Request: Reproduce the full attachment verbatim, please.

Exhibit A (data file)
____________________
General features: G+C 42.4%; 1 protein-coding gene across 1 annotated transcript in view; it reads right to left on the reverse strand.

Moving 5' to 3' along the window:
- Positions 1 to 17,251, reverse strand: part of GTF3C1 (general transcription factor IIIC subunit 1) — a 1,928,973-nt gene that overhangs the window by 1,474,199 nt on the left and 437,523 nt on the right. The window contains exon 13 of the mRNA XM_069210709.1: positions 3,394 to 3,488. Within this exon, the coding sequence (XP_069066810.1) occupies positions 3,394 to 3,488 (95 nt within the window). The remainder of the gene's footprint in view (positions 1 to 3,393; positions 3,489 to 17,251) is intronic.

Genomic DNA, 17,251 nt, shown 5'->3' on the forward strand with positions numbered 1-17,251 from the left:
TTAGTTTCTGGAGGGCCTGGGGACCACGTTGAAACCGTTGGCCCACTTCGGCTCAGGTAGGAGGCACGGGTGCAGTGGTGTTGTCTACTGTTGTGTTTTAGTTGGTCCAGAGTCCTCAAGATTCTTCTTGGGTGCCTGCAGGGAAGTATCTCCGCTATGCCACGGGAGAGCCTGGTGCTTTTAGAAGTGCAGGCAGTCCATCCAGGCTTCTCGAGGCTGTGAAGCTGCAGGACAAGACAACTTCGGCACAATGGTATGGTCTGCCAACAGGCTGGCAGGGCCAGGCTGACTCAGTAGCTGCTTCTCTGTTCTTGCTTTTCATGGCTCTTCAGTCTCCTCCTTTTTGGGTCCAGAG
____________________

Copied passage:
General features: G+C 42.4%; 1 protein-coding gene across 1 annotated transcript in view; it reads right to left on the reverse strand.

Moving 5' to 3' along the window:
- Positions 1 to 17,251, reverse strand: part of GTF3C1 (general transcription factor IIIC subunit 1) — a 1,928,973-nt gene that overhangs the window by 1,474,199 nt on the left and 437,523 nt on the right. The window contains exon 13 of the mRNA XM_069210709.1: positions 3,394 to 3,488. Within this exon, the coding sequence (XP_069066810.1) occupies positions 3,394 to 3,488 (95 nt within the window). The remainder of the gene's footprint in view (positions 1 to 3,393; positions 3,489 to 17,251) is intronic.

Genomic DNA, 17,251 nt, shown 5'->3' on the forward strand with positions numbered 1-17,251 from the left:
TTAGTTTCTGGAGGGCCTGGGGACCACGTTGAAACCGTTGGCCCACTTCGGCTCAGGTAGGAGGCACGGGTGCAGTGGTGTTGTCTACTGTTGTGTTTTAGTTGGTCCAGAGTCCTCAAGATTCTTCTTGGGTGCCTGCAGGGAAGTATCTCCGCTATGCCACGGGAGAGCCTGGTGCTTTTAGAAGTGCAGGCAGTCCATCCAGGCTTCTCGAGGCTGTGAAGCTGCAGGACAAGACAACTTCGGCACAATGGTATGGTCTGCCAACAGGCTGGCAGGGCCAGGCTGACTCAGTAGCTGCTTCTCTGTTCTTGCTTTTCATGGCTCTTCAGTCTCCTCCTTTTTGGGTCCAGAG